When an injury occurs at work, most people need compensation while they recover from their injuries. Fortunately, there are laws that allow workers to file for damages if the injuries happened because of employer negligence. Employers in the maritime industry have the responsibility to ensure workers are thoroughly trained and have a safe working environment. If employees fail to provide these conditions and an injury occurs, maritime workers have the legal right to file a lawsuit against them. However, maritime law, under the Jones Act, has a statute of limitations that must be adhered to at all times in order to have a valid case.
How Long Do Maritime Workers Have to File a Lawsuit Under the Jones Act?
Maritime workers have three years from the time the injury occurred to file a lawsuit. It is important to note, however, that not all maritime workers can file a lawsuit under the Jones Act. Only seamen are allowed to file for damages under the Jones Act. In order to be qualified as a seaman, the maritime worker must:
After three years have passed since the accident and injury, seamen are no longer eligible to file a lawsuit for damages. However, there are certain exceptions to the rule. For instance, if the injuries were not discovered yet, the statute may state from the date that they were discovered. An example includes seamen who were injured while out to sea but did not show any signs of harm or suffering from the accident until a year or so later.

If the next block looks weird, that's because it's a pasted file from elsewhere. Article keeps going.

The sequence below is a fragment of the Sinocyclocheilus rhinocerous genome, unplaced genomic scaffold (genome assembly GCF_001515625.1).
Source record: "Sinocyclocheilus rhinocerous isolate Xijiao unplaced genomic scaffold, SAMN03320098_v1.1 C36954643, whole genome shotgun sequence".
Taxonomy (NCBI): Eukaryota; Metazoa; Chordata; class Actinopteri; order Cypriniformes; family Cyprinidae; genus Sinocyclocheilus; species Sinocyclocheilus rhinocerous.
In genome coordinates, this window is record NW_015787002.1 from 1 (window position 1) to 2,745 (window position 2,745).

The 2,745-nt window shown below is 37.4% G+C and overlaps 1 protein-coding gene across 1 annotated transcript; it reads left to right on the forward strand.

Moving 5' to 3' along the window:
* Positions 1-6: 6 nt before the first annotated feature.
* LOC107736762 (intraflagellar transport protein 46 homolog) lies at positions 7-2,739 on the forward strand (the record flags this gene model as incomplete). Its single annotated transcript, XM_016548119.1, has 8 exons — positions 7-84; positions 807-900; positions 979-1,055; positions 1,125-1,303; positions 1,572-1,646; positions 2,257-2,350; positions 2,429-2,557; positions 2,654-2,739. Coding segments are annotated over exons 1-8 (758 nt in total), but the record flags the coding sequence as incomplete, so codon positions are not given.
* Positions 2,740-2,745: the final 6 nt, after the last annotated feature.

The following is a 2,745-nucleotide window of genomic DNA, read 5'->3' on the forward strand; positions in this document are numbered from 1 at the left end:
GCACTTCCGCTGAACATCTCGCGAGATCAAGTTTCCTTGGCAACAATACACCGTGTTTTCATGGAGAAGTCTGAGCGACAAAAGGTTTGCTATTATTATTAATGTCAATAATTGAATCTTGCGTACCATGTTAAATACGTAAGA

Seamen working aboard a United States government vessel also have exceptions. Under 46 U.S.C.A. § 30101 et seq., seamen injured while working aboard a U.S. vessel must first submit their claim in writing to the government before filing a lawsuit. In addition, six months must pass before the lawsuit can be filed. This provides the government the opportunity to investigate the accident, and if applicable, offer a settlement. After the six-month period is over, seamen have only two years to file their suit.
Why is a Statute of Limitations Needed?
The statute of limitations is a necessary law that mandates lawsuits to be filed within a certain time period after an injury occurs. The statute of limitations was set into place to ensure that the evidence presented in the case is as accurate as possible. Over time, witnesses may not remember details as clearly and key evidence may be lost or destroyed. In addition, imposing a statute of limitations in lawsuits provides an incentive for plaintiffs to efficiently build their case against the defendant without delay.
Statute of limitations may also help to keep fairness in lawsuits. For example, if no statute of limitations is in place, someone who was injured 20 years ago and didn’t want to file a lawsuit at the time, may decide to start a lawsuit decades later.
Additional Resources About the Jones Act for Maritime Workers
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